Trudy Wade is a Republican state senator from North Carolina and an enthusiastic supporter of President Trump.
But if you search “Trudy Wade” on Google, the search giant displays an old photo in the “knowledge panel” of its search results with “BIGOT” superimposed in big red letters.
It's just the latest example of Google not vetting the information that gets pulled into its “knowledge panels,” which are meant to give users quick information without them having to click through search results (often on other, non-Google websites).
Wade declined to comment to VICE News, but a legislative aide reacted angrily to the search results, adding that “the picture isn’t even current.”
Google’s “Bigot” picture has surfaced as Wade is in the midst of a tough re-election battle against marketing executive and Democrat Michael Garrett. The state’s district maps were redrawn for this election after several courts ruled that the state had been racially gerrymandered to benefit Republicans.
The newly redrawn state legislative districts have made Wade and the 27th district a top target for progressives in the state. The local Indivisible group “Flip NC” has deemed the 27th one of its top 10 “most flippable” Senate districts this year as Democrats attempt to break the Republican supermajority in the state legislature that allows Republicans to override the Democratic governor’s vetoes.
VICE News asked Google for comment before the story went online but did not receive a response. After the story was published, Google took down the photo and a Google spokesperson sent a statement that read: "Information and images from our Knowledge Panels are automatically sourced from around the web. When we are alerted to issues like this, we move quickly to fix the problem, as we did in this case."
This is not an isolated incident for the tech giant. On Thursday, VICE News reported that Google had listed “Nazism” as the primary ideology of the California Republican Party in the “knowledge” box of search results.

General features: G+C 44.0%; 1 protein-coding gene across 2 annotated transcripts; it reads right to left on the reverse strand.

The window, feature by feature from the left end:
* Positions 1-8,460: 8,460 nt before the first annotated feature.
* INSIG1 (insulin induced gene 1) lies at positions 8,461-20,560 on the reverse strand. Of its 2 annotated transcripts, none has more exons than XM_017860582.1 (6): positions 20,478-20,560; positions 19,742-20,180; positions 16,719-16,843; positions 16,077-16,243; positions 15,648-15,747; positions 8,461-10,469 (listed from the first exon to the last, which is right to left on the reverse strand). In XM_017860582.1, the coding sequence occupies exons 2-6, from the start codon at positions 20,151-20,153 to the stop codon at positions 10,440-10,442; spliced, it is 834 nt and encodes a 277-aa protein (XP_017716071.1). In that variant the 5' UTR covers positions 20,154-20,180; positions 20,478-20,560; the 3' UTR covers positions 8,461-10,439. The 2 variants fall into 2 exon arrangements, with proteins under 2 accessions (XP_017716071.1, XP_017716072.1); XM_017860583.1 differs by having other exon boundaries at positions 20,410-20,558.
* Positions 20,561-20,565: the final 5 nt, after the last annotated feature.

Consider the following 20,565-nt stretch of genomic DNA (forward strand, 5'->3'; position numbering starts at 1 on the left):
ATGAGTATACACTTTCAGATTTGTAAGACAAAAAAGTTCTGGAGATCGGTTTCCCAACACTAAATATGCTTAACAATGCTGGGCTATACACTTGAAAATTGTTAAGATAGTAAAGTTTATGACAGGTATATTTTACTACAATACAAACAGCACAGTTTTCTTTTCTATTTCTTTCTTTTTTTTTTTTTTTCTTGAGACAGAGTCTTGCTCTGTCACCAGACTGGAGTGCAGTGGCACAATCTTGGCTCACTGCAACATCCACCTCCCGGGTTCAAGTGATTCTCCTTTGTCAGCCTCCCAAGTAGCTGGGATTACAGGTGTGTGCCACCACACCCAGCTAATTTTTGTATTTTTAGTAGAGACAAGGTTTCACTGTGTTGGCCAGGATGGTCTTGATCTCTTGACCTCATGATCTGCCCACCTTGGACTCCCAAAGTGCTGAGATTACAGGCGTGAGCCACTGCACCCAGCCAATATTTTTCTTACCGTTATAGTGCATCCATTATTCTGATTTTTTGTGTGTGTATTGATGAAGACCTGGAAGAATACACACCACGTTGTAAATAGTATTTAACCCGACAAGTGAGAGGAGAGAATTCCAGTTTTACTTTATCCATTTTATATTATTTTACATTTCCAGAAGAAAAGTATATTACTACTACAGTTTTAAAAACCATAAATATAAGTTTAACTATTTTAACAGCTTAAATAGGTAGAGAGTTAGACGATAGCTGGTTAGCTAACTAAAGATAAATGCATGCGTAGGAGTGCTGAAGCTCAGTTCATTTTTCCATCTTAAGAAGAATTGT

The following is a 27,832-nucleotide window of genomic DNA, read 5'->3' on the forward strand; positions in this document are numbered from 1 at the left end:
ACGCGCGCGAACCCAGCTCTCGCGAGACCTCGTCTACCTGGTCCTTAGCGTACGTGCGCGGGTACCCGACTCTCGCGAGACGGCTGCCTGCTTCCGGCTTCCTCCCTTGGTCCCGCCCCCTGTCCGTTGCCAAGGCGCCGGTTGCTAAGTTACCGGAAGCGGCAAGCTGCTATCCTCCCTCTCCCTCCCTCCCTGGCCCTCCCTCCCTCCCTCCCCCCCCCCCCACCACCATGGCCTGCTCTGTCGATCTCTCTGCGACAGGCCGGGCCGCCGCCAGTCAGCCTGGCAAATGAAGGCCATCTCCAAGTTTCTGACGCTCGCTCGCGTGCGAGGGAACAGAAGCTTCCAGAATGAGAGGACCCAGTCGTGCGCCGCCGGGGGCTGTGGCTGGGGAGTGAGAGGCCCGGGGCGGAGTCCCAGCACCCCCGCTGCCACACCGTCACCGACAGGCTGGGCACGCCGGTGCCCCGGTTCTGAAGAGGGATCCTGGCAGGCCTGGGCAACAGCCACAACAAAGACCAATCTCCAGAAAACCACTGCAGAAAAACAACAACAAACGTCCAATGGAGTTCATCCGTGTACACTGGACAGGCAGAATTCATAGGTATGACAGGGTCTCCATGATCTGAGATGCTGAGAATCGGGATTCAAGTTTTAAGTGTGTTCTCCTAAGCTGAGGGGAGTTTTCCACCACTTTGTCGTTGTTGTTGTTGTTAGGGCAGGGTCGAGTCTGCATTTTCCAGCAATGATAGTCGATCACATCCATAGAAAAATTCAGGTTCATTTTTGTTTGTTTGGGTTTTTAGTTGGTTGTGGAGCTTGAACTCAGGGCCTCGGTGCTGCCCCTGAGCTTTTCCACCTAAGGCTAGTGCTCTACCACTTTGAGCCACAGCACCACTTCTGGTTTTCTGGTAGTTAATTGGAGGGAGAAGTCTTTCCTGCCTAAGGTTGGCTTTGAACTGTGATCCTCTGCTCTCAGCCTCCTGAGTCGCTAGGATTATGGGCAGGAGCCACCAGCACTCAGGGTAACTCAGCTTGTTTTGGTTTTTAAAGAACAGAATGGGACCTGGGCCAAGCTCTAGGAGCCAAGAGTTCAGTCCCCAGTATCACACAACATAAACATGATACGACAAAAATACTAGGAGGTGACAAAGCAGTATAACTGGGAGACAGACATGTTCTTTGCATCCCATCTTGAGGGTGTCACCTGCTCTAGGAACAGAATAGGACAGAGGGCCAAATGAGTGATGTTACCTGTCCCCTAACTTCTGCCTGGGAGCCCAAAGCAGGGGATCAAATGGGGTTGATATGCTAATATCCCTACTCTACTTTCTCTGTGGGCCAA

Google acknowledged the error but said it wasn’t really their fault since they rely on other sources like Wikipedia to populate the knowledge panel. “Sometimes people vandalize public information sources, like Wikipedia, which can impact the information that appears in search,” a Google spokesperson said.
But Google’s reliance on third parties for facts is leaving it open to gamesmanship, particularly in an election year.
Wade’s photo doesn’t come from Wikipedia but rather from a February 2012 post from local progressive blogger and LGBT activist Matt Comer, who was upset with Wade’s support of a state constitutional amendment banning same-sex marriages and civil unions (which voters ultimately passed in May of 2012). “Let me put this as plainly as I can: Mrs. Wade, you are a bigot,” Comer said in his post. “In what just world is it appropriate to support a constitutional measure that forever encases an entire minority of people in second-class citizenship?”
Wade was serving on the Greensboro City Council at the time. A more recent photo can be found on the North Carolina state legislature website. Comer did not respond to a request for comment.
While both cases identified by VICE News involve Republicans, the misinformation on Google likely isn’t about political bias so much as its unwillingness or inability to monitor the meddling in search results around hotly contested races.
As Motherboard’s Jason Koebler argued, the “Nazism” controversy wasn’t evidence of political bias but of the “limitations of Google’s algorithms, and, more importantly, how Silicon Valley continues to get rich off its cynical, damaging, and unfair over-reliance on Wikipedia’s volunteer editors.”
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Cover image: Google "knowledge panel" for Trudy Wade.